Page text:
View From the Cab

Harvest Hoopla, Hiccups and Handshaking

Pamela Smith
By  Pamela Smith , Crops Technology Editor
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Farmers Reid Thompson of Colfax, Illinois, and Ryan Jenkins, of Jay, Florida, are reporting on crop conditions and agricultural topics throughout the 2020 growing season as part of DTN's View From the Cab series. (Photos courtesy of Reid Thompson and Ryan Jenkins)

DECATUR, Ill. (DTN) -- As Ryan Jenkins continued to dig out from the wrath of Hurricane Sally, another kind of whirlwind showed up this week. On Monday, U.S. Agriculture Secretary Sonny Perdue and a group of farmers met at Jenkins' farm to discuss crop conditions and storm damage.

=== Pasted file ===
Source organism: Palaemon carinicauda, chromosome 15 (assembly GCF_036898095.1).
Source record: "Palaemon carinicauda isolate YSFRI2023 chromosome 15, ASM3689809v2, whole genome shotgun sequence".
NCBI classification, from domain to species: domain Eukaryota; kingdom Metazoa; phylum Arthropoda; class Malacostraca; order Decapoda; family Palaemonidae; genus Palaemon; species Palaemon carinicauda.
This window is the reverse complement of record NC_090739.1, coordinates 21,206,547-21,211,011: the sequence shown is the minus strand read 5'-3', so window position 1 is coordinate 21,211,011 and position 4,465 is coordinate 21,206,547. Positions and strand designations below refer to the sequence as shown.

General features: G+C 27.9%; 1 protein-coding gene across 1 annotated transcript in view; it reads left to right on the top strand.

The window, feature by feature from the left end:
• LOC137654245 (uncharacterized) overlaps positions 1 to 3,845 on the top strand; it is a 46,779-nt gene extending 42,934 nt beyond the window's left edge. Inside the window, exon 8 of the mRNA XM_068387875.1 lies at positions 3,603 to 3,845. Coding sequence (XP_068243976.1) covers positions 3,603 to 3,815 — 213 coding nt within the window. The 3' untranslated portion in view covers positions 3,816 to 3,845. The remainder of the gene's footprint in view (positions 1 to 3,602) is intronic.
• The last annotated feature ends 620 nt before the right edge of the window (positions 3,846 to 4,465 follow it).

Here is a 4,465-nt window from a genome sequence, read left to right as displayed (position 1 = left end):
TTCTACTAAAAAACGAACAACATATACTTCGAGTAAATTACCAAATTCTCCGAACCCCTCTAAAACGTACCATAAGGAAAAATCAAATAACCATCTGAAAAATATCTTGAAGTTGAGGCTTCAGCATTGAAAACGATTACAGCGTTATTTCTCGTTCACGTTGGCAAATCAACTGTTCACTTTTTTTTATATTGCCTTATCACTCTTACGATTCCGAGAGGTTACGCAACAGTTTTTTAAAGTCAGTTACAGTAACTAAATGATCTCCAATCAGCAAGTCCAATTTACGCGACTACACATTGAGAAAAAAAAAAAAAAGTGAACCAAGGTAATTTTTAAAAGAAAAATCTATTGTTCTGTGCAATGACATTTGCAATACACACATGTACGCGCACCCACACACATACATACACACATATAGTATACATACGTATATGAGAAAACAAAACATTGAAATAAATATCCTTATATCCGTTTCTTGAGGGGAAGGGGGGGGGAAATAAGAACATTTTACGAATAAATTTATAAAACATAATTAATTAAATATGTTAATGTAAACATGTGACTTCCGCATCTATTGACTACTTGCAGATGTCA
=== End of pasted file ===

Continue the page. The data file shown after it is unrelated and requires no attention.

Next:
"I've been as nervous as a cat on a hot tin roof since I learned it might happen," said Jenkins. "But I think it is important to use these opportunities to show what we're up against in this region."

Jenkins figures he lost half his cotton crop to Sally. The jury is still out on peanuts. The storm brought massive amounts of water to his region of the northwest Florida Panhandle and southwestern Alabama.

Colfax, Illinois, farmer Reid Thompson was actually thankful for the half-inch of rain he received early this week. The quick shower settled the dust and allowed him time to truck grain to a local ethanol facility, which was suddenly clamoring for grain.

The cameras were also rolling at Thompson Farms this past week as film crews shot some footage for Farm Bureau.

Such hoopla during harvest is just another thing to take in stride for 2020 -- a year when predictions of what might happen next seem to be a waste of speculation.

Thompson and Jenkins are participating in the 2020 DTN View From the Cab series, a look into crop conditions and aspects of farm life. This week the two farmers give an update on harvest. Read on to learn what is happening in their regions.